Sunday, 25 June 2017
Last time I showed you a seaside village from the start of our visit, this time we have a priory from the end. It was our final full day in Alnwick and it dawned bright and sunny: we decided to take a walk through Hulne Park up to the Priory. You enter via this gate next to the former lodge.
On the gate is what had become a familiar sight: a crescent, marking it out as the property of the Duke of Northumberland.
It was once part of the hunting grounds of the Percy family and there are three walks of 4-6 miles. Be aware though, if you're thinking of visiting, there are no dogs or cycles allowed. We decided to follow the red route to Hulne Priory (or Abbey, they seem to be used interchangeably).
To be honest, most of the route was pretty boring. Some great views but mostly lots of manicured, landscaped roads and paths. There are several houses and farms in the park so we did have to dodge several cars too. I can imagine it would be glorious in autumn with all the trees.
Having rejected the walk to Brizlee Tower because it was on top of a hill, it was a bit of a surprise to see that the Priory is too! OK, not that much of a hill but the day was getting hotter and we were already pretty weary by the time we arrived here.
The Priory was a monastery founded in the 13th century though the buildings are of a later date. One of the reasons I wanted to visit is that it had been used as a location for the Robin of Sherwood TV series (as Kirklees Abbey) and the film Robin Hood: Prince of Thieves (Maid Marian's home) - two of my favourites. If you're interested, you can see a clip of it in the film here.
As you enter through the gate, the former chapel is now a private home.
This is a later addition and was used as a hunting lodge. It's now being used as a wedding venue.
Walk through the archway and you come to...
...the main part of the priory ruins.
The statues guarding the gate are from the 18th century.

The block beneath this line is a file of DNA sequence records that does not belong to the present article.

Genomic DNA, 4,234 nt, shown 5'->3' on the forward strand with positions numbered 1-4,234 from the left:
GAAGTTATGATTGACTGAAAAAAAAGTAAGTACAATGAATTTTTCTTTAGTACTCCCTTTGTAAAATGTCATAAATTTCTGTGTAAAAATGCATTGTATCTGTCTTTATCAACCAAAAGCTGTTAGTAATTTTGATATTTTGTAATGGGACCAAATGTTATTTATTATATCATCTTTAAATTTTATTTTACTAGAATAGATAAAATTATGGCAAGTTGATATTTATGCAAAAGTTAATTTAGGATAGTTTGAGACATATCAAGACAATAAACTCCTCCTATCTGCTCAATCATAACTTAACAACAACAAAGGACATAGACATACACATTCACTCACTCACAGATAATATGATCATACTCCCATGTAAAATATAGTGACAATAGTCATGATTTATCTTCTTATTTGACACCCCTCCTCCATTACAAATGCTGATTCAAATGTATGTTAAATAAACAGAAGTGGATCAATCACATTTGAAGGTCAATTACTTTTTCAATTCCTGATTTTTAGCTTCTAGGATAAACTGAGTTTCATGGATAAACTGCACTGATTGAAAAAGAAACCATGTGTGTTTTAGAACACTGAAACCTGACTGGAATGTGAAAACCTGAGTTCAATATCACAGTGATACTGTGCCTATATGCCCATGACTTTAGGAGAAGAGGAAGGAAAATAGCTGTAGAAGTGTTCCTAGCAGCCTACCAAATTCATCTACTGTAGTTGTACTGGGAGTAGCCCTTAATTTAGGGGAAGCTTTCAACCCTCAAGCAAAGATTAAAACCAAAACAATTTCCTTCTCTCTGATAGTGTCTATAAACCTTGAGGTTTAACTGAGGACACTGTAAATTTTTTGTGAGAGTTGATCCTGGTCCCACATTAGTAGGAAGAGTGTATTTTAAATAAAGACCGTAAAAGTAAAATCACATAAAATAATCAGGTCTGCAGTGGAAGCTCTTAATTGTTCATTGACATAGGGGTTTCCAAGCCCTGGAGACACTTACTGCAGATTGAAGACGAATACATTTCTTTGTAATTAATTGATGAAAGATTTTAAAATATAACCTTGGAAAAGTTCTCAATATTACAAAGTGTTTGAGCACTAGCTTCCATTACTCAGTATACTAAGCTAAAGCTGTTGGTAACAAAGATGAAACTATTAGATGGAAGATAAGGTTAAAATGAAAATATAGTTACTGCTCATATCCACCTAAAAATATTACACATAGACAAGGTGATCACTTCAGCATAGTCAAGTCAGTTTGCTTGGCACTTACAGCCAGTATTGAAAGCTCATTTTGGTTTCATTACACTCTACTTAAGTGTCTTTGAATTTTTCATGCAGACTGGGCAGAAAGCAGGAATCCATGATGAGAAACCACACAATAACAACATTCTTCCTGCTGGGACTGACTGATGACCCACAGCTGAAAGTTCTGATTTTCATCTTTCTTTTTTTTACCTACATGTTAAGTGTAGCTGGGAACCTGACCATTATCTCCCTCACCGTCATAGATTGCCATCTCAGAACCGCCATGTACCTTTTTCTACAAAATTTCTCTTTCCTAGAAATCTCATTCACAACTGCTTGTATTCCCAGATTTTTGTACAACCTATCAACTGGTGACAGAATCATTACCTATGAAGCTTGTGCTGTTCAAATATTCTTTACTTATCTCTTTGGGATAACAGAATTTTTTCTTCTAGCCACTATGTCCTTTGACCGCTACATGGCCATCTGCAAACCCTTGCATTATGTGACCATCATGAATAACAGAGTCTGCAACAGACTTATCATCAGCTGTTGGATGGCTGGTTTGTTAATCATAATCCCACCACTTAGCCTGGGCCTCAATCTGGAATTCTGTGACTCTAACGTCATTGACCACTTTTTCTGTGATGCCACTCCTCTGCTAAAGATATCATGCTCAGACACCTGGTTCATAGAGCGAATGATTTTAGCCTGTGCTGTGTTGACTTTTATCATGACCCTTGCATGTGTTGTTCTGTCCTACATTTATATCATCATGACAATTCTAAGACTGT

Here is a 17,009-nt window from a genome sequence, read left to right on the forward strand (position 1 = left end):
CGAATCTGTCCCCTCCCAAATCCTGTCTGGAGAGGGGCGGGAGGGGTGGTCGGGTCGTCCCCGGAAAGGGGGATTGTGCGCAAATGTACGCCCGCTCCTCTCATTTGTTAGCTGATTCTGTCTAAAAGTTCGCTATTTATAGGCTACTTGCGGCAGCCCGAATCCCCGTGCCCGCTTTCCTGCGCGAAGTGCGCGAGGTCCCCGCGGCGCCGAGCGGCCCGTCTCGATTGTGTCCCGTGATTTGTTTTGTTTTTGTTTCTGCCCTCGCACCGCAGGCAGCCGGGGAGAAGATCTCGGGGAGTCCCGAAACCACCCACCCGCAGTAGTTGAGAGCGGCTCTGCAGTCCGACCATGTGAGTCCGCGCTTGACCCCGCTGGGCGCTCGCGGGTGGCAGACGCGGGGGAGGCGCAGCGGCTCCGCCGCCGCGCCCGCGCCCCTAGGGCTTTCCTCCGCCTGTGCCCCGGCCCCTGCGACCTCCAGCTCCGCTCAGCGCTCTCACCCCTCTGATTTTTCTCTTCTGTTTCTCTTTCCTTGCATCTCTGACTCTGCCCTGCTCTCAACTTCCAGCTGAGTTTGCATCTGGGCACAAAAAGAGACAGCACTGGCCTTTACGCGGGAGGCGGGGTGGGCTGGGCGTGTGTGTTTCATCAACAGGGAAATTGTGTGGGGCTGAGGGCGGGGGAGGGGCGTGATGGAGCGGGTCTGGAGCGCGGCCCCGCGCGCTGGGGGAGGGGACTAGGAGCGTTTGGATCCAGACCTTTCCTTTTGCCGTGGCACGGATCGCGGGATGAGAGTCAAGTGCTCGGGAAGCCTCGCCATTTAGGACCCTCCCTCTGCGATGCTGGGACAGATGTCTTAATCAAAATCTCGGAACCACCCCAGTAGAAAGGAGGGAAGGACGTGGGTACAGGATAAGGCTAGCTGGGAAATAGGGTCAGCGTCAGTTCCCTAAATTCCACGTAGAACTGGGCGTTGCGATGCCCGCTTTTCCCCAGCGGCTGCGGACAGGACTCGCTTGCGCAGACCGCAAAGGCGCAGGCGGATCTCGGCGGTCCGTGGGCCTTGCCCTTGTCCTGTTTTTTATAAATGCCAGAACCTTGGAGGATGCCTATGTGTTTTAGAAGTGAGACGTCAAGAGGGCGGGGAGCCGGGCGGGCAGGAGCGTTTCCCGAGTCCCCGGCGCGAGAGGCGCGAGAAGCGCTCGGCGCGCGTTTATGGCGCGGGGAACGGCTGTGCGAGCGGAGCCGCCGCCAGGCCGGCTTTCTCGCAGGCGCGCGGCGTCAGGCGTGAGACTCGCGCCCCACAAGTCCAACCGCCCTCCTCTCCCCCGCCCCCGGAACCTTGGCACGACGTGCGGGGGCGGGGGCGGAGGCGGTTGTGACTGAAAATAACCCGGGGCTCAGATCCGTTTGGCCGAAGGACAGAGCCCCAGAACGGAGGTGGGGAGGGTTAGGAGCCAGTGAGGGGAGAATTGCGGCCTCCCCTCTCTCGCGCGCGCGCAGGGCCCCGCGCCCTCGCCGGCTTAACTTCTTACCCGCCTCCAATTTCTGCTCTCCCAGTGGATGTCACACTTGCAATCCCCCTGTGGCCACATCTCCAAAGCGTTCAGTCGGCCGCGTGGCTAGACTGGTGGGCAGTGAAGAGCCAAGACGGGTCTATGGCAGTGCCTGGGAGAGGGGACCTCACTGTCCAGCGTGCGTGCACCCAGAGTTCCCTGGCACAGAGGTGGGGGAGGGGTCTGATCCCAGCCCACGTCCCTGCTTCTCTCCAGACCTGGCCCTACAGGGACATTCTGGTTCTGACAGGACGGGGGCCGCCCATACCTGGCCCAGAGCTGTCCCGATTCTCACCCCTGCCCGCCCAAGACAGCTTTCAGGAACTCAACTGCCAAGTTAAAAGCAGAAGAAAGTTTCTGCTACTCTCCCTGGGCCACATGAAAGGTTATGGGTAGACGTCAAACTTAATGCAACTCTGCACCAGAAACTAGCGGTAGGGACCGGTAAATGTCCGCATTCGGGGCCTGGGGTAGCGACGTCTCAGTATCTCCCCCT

We thought this statue was a bit creepy. However, the rest of the Priory is really beautiful and particularly at this time of year with wildflowers scrambling over the ruins.
As we headed back to Alnwick, it was such a hot day that I was tempted to cool my feet in the shallow water over the ford.
Well, tempted until I saw the huge crowd of midges moving back and forth over the water. Hopefully you can make them out as thousands of tiny dots. Ughh!
The river did look beautiful though.
Before we turned back onto the path back to the start, we looked up and could just see the top of Brizlee Tower above the trees. It's a folly, built in 1781. You can see a full picture of it here. I would have liked to visit but it was just too hot a day to walk the extra few miles to reach it.
Tired, hot and thirsty, we called into The Origami Cafe on our way through town. It had caught our eye a few times with its origami decorations in the window and a sign advertising delicious-sounding milkshakes.
Inside it's bright and colouful with more origami decorations and lots of goodies to buy. Chickpea was in seventh heaven. It was just her kind of place with pencils shaped like lollipops, owl rubbers, cupcake money boxes and more.
The food and drink is just as good. I had a mint aero milkshake and a slice of apricot, pistachio and orange blossom cake. Judy, the owner, makes them all herself. We'd been highly recommended a slice of her raspberry and rose cake by the shop around the corner. She had sold out but managed to rustle up a small slice from somewhere - it was equally as delicious. If you're ever in Alnwick, I highly recommend a visit.
Chickpea couldn't leave without buying one of Judy's handmade origami pictures.
I still have lots to share from our holidays but it's taking a while to find time to put words to the pictures. Bear with me and we'll get there in the end! x